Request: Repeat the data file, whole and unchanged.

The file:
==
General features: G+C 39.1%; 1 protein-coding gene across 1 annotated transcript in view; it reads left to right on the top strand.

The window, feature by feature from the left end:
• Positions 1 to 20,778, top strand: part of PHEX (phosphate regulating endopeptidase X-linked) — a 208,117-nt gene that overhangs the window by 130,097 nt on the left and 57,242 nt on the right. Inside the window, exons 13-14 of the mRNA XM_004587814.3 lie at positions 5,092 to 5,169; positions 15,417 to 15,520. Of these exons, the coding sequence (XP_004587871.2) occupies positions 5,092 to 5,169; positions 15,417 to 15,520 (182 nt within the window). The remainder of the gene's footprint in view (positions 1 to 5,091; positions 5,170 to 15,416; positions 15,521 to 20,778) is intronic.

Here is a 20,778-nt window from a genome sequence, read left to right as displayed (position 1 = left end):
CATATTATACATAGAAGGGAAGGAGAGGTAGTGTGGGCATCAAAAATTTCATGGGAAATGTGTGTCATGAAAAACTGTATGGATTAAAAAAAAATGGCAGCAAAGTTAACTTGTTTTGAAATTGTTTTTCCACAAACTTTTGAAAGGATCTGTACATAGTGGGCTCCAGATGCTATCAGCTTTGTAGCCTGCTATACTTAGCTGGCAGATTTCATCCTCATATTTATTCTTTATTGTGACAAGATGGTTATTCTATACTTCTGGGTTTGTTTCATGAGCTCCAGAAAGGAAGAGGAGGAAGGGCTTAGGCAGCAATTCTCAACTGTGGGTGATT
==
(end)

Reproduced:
General features: G+C 39.1%; 1 protein-coding gene across 1 annotated transcript in view; it reads left to right on the top strand.

The window, feature by feature from the left end:
• Positions 1 to 20,778, top strand: part of PHEX (phosphate regulating endopeptidase X-linked) — a 208,117-nt gene that overhangs the window by 130,097 nt on the left and 57,242 nt on the right. Inside the window, exons 13-14 of the mRNA XM_004587814.3 lie at positions 5,092 to 5,169; positions 15,417 to 15,520. Of these exons, the coding sequence (XP_004587871.2) occupies positions 5,092 to 5,169; positions 15,417 to 15,520 (182 nt within the window). The remainder of the gene's footprint in view (positions 1 to 5,091; positions 5,170 to 15,416; positions 15,521 to 20,778) is intronic.

Here is a 20,778-nt window from a genome sequence, read left to right as displayed (position 1 = left end):
CATATTATACATAGAAGGGAAGGAGAGGTAGTGTGGGCATCAAAAATTTCATGGGAAATGTGTGTCATGAAAAACTGTATGGATTAAAAAAAAATGGCAGCAAAGTTAACTTGTTTTGAAATTGTTTTTCCACAAACTTTTGAAAGGATCTGTACATAGTGGGCTCCAGATGCTATCAGCTTTGTAGCCTGCTATACTTAGCTGGCAGATTTCATCCTCATATTTATTCTTTATTGTGACAAGATGGTTATTCTATACTTCTGGGTTTGTTTCATGAGCTCCAGAAAGGAAGAGGAGGAAGGGCTTAGGCAGCAATTCTCAACTGTGGGTGATT